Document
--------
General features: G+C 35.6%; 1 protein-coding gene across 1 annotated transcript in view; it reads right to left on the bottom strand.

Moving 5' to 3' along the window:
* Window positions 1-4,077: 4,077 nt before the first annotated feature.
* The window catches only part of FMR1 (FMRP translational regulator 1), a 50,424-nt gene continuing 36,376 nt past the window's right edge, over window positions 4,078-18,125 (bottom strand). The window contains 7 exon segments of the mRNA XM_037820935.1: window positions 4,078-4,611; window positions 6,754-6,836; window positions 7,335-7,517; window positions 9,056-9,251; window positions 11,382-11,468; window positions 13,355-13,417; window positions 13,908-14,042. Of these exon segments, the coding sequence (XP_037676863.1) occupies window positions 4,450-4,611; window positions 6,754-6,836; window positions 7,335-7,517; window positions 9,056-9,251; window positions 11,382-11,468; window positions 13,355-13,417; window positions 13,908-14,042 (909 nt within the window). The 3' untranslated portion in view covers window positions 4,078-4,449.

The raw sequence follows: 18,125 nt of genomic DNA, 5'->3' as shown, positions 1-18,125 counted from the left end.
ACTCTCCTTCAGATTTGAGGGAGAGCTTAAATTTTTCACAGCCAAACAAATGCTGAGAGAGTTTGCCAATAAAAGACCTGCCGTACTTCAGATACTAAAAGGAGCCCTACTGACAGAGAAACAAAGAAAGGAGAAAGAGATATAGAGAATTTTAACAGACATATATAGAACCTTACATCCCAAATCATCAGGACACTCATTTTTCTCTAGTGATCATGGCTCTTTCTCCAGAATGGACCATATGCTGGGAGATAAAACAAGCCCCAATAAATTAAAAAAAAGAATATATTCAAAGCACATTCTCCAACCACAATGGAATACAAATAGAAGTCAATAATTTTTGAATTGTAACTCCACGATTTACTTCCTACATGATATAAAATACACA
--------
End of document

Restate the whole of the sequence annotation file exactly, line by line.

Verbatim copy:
General features: G+C 35.6%; 1 protein-coding gene across 1 annotated transcript in view; it reads right to left on the bottom strand.

Moving 5' to 3' along the window:
* Window positions 1-4,077: 4,077 nt before the first annotated feature.
* The window catches only part of FMR1 (FMRP translational regulator 1), a 50,424-nt gene continuing 36,376 nt past the window's right edge, over window positions 4,078-18,125 (bottom strand). The window contains 7 exon segments of the mRNA XM_037820935.1: window positions 4,078-4,611; window positions 6,754-6,836; window positions 7,335-7,517; window positions 9,056-9,251; window positions 11,382-11,468; window positions 13,355-13,417; window positions 13,908-14,042. Of these exon segments, the coding sequence (XP_037676863.1) occupies window positions 4,450-4,611; window positions 6,754-6,836; window positions 7,335-7,517; window positions 9,056-9,251; window positions 11,382-11,468; window positions 13,355-13,417; window positions 13,908-14,042 (909 nt within the window). The 3' untranslated portion in view covers window positions 4,078-4,449.

The raw sequence follows: 18,125 nt of genomic DNA, 5'->3' as shown, positions 1-18,125 counted from the left end.
ACTCTCCTTCAGATTTGAGGGAGAGCTTAAATTTTTCACAGCCAAACAAATGCTGAGAGAGTTTGCCAATAAAAGACCTGCCGTACTTCAGATACTAAAAGGAGCCCTACTGACAGAGAAACAAAGAAAGGAGAAAGAGATATAGAGAATTTTAACAGACATATATAGAACCTTACATCCCAAATCATCAGGACACTCATTTTTCTCTAGTGATCATGGCTCTTTCTCCAGAATGGACCATATGCTGGGAGATAAAACAAGCCCCAATAAATTAAAAAAAAGAATATATTCAAAGCACATTCTCCAACCACAATGGAATACAAATAGAAGTCAATAATTTTTGAATTGTAACTCCACGATTTACTTCCTACATGATATAAAATACACA